Section III of the article highlights four pillars that contribute to the facade of FCPA enforcement. The first pillar highlights the frequency with which FCPA enforcement actions are resolved based on uninformative, bare-bones statements of facts or allegations or conclusory legal statements. The second pillar highlights the increasing trend of FCPA enforcement actions that are resolved based on untested and dubious legal theories, as well as enforcement theories seemingly in direct conflict with FCPA's statutory provisions. The third pillar highlights the opaque nature of FCPA enforcement and how similar enforcement actions, based on the government's own allegations, are resolved with materially different charges and penalties. The fourth and most alarming pillar highlights how seemingly clear-cut instances of corporate bribery, per the government's own allegations, are resolved without FCPA anti-bribery charges. These enforcement actions suggest, contrary to rule of law principles, that certain companies in certain industries are essentially immune from FCPA anti-bribery charges.
Section IV of the article demonstrates why the facade of FCPA enforcement matters and why judicial scrutiny of FCPA enforcement actions is in the public interest and of vital importance to those subject to the FCPA as well as the broader marketplace.
A goal of this article is to encourage more FCPA defendants, notwithstanding the "carrots" and "sticks" present, to challenge the enforcement agencies in an FCPA enforcement action and further expose the facade of FCPA enforcement. Exposing and addressing the facade of FCPA enforcement is a global issue given the reach of the FCPA and because other nations are increasingly modeling enforcement of their own anti-bribery laws on U.S. enforcement methods and theories.
An understanding of the FCPA is critical to understanding the various pillars that contribute to the facade of FCPA enforcement and why judicial scrutiny of FCPA enforcement actions is warranted and in the public interest. This section provides a general overview of the FCPA, yet it provides only essential information relevant to this article.
The FCPA is commonly described as an outgrowth of the Watergate scandal. (2) While such a reference is relevant to the FCPA's origins, describing the FCPA as a singular outgrowth of Watergate misses the historical fact that Congress was actively investigating allegations of overseas bribery and corruption separate and apart from the Watergate scandal. (3)
Allegations of U.S. companies making or offering bribe payments to foreign government officials to secure foreign government contracts became the focus of congressional hearings in the mid-1970s. During the summer and fall of 1975, the U.S. House of Representatives held hearings on "The Activities of American Multinational Corporations Abroad." (4) The Chairman of the hearings noted that "[d]uring the last few weeks, charges that American corporations have maintained secret funds for the payment of gratuities to foreign government and political officials have been made and substantiated...." (5)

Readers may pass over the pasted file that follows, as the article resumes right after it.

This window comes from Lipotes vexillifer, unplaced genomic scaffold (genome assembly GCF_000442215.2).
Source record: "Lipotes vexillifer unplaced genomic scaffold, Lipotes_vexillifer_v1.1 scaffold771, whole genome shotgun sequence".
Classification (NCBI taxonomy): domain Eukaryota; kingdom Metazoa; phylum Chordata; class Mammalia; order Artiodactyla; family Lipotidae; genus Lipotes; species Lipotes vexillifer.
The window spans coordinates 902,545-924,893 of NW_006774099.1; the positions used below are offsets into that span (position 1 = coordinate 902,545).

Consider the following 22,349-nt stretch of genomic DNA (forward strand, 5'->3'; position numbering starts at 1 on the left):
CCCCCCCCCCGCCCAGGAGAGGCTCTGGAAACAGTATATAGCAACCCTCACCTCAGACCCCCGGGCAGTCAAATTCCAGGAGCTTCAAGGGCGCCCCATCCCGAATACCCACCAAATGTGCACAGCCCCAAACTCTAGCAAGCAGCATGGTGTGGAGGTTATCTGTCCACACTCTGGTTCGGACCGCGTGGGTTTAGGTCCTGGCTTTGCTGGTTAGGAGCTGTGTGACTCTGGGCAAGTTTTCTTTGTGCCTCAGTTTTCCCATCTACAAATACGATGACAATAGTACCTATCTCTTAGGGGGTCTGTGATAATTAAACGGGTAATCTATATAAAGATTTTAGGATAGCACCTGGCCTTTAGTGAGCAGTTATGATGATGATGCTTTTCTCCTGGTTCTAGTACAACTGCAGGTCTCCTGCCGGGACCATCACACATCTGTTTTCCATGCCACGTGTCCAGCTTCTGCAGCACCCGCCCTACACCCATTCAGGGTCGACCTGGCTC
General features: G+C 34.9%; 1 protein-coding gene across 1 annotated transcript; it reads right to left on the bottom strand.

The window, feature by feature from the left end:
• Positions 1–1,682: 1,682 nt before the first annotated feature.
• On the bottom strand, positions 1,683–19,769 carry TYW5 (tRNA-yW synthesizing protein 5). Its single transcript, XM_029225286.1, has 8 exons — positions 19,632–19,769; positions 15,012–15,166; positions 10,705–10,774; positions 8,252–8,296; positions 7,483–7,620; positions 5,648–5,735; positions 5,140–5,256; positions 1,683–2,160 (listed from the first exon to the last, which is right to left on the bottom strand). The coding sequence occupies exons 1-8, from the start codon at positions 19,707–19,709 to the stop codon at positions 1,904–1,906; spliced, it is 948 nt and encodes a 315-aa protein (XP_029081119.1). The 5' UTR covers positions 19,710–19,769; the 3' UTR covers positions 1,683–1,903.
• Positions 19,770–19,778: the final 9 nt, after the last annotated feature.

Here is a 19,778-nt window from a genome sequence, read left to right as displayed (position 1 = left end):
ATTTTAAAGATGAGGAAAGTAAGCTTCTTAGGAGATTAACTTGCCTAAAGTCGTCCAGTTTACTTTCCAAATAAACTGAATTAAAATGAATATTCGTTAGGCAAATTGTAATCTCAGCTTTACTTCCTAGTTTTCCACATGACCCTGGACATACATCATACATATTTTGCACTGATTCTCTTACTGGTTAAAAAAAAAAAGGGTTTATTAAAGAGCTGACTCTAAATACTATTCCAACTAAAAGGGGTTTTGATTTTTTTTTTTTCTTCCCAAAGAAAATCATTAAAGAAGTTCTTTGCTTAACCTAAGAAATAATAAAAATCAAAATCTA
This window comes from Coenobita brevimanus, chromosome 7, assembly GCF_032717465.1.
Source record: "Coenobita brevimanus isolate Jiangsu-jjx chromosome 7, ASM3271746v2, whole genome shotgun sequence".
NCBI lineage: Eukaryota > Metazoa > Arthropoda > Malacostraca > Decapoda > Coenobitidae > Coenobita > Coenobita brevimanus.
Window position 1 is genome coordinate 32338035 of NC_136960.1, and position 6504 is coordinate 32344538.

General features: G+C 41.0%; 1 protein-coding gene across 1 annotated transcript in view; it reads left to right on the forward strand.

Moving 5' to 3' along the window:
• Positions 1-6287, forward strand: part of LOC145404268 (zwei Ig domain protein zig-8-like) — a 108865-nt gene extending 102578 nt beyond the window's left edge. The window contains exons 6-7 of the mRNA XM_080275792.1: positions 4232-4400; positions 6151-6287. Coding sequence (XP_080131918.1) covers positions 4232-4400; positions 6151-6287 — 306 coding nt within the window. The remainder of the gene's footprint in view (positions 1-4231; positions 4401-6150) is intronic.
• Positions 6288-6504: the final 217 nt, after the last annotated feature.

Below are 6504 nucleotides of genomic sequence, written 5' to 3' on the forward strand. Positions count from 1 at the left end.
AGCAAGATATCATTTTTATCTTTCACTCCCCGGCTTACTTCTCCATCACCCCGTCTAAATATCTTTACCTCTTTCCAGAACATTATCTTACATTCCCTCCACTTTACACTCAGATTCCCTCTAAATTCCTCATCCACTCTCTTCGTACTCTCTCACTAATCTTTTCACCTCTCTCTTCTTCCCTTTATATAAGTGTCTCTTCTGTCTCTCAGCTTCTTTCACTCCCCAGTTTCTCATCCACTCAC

A primary focus of these hearings was the Lockheed Corporation scandal of the early 1970s, which was a key event "alert[ing] Congress to the need for legislation prohibiting overseas payments." (6) In fact, during the same general time frame as the above U.S. House hearings, the U.S. Senate also held hearings on "Lockheed Bribery." (7)
Broadly speaking, the conduct of Lockheed and other U.S. companies concerned Congress because at the time, "[s]uch payments to foreign officials [were] not a violation of American law ..." notwithstanding the fact that other U.S. laws, such as the tax and securities disclosure laws, were perhaps indirectly implicated by such conduct.
Two and a half years of Congressional hearings, a Presidential change, and various iterations of what would become the FCPA ensued, culminating in President Carter signing the "Foreign Corrupt Practices and Investment Disclosure Bill" into law on December 20, 1977. (8) President Carter's signing statement states, in part:
I share Congress' belief that bribery is ethically repugnant and competitively unnecessary. Corrupt practices between corporations and public officials overseas undermine the integrity and stability of governments and harm our relations with other countries. Recent revelations of widespread overseas bribery have eroded public confidence in our basic institutions. (9) As routinely described, FCPA enforcement was largely (yet not entirely) non-existent from 1977 until circa 2002. (10) The FCPA was amended in 1988 and 1998 and the below summary provides a general overview of the post-1998 FCPA statute (i.e. the statute "on the books" when the FCPA was resurrected from near legal extinction and the version of the statute relevant to the current facade of FCPA enforcement).
The FCPA is part of the Securities Exchange Act of 1934 (11) and it has two main provisions: the anti-bribery provisions and the books and records and internal control provisions. The anti-bribery provisions generally prohibit:
U.S. companies (whether public or private) and its personnel; U.S. citizens; foreign companies...